The first reason the cheering stopped is that Jesus began to talk more and more about commitment.  When we follow Jesus, we do not get to do what we want, we must do what he wants.  He will enviably ask us to do more than we possible can do.  We understand commitment as doing our best—He understands commitment as us doing His Best!  During the last week of Jesus life a very interesting scene occurred, and even more significantly, it occurred in full view of the people. A rich young ruler came enthusiastically running to Jesus. You are all familiar with the dialogue that took place. Jesus says: Go and sell all that you have and give it to the poor and then come follow me. The masses were stunned. They were troubled first for a theological reason. They had been raised to believe that God had especially blessed rich men.  But Jesus says, "Again I tell you, it is easier for a camel to go through the eye of a needle than for a rich person to enter the kingdom of God.”" (Matthew 19:24, ESV NT Rev. Int.)

Chuck Colson who went to prison during the Watergate scandal found Jesus in prison and was saved there.  He committed himself to a prison ministry after he got out.  He tells of speaking on the campus of a secular university. He was talking about his commitment to Christ and mentioned that he was willing, if necessary, to die on behalf of the Savior. A young man in the crowd angrily interrupted, shouting, “C’mon, Colson! Nothing is worth dying for!”

To which Colson replied, “If there is nothing you are willing to die for, then I submit you have nothing to live for.”  Commitment says that when we die to ourselves, we will then begin to live for Jesus!  Commitment means after the shouts of Hosanna we walk to Golgotha carrying his cross of suffering. I would suggest to you that when that rich young ruler walked away sorrowfully that day, he was not the only one. I think that it is safe to assume that a host of uncommitted people also walked away. D.L. Moody, famous American preacher said, “There are very few who in their hearts do not believe in God, but what they will not do is give Him exclusive right of way. They are not ready to promise full allegiance to God alone.” The cheering began to stop when Jesus began to speak of commitment.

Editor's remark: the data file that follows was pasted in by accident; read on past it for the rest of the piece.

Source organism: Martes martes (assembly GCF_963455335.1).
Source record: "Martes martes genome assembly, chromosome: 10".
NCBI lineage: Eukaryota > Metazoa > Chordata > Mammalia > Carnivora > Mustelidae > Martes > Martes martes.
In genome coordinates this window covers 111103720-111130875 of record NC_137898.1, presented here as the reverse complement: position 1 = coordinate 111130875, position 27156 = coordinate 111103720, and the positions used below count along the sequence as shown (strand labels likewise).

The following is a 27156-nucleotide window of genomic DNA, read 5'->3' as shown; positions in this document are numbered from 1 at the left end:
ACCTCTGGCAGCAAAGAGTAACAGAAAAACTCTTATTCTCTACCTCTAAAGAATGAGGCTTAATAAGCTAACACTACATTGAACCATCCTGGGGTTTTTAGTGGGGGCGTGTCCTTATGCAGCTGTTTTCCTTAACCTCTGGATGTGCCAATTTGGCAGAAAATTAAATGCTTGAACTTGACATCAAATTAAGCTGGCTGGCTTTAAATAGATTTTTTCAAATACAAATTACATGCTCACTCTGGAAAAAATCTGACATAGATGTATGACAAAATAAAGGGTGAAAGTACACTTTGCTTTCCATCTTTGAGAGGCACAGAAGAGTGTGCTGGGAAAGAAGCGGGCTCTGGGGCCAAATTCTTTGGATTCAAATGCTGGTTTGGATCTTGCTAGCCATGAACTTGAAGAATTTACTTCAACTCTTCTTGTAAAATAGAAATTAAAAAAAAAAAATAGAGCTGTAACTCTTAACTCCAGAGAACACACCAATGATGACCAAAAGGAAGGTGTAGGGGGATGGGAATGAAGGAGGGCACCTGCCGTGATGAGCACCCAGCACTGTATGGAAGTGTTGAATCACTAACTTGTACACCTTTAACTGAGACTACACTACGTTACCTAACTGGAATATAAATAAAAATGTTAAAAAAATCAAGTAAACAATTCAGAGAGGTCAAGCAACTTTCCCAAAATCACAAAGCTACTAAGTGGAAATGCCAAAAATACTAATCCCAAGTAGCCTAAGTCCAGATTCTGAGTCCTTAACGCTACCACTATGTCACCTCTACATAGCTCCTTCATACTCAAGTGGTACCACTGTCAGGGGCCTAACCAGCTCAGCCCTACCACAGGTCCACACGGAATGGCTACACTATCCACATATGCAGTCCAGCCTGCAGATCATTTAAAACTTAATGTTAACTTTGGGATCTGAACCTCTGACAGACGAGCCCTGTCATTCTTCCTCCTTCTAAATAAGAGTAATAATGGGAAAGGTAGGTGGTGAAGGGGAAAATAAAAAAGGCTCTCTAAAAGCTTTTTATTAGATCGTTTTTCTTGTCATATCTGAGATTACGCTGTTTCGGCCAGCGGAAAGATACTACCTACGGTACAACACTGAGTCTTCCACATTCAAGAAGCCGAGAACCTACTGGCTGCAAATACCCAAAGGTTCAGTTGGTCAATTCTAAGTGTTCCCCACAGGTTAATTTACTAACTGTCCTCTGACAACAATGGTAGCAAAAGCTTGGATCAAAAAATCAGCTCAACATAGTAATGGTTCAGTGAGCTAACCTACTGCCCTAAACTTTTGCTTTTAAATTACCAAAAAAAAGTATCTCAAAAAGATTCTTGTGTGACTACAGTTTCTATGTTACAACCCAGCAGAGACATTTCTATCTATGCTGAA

Secondly, I think that the cheering began to stop when Jesus dared to suggest that all people are worth loving. No one is exempt from God’s love and therefore is not exempt from our love. Sometimes we stop cheering when we realize that we must love those who we really don’t want to love.  We realize that when we choose to love, we don’t get to choose who we love.  Jesus tells us that we must love our enemies and those who despitefully use us.  That love has nothing to do with economic position, beauty, or personality.  All people are worthy of his love and therefore our love—the poor and the powerful.  The Bible tells us that everyone who calls on the name of the Lord will be saved.  Some times we believe that God would have a hard time saving somebody that we think could never accept the Gospel message.   God truly is no respecter of persons.  Look what happens on Palm Sunday. Jesus goes to the temple and drives the moneychangers out. After the temple has been emptied, however, he then invites in the lame, the poor, the sick, the outcasts of society (in Matthew). He brings into the church those whom we would refer to today as seedy street people. By bringing in these people it is his way of saying all people have access to God. It is his way of saying that this is what the Kingdom of God is going to be like.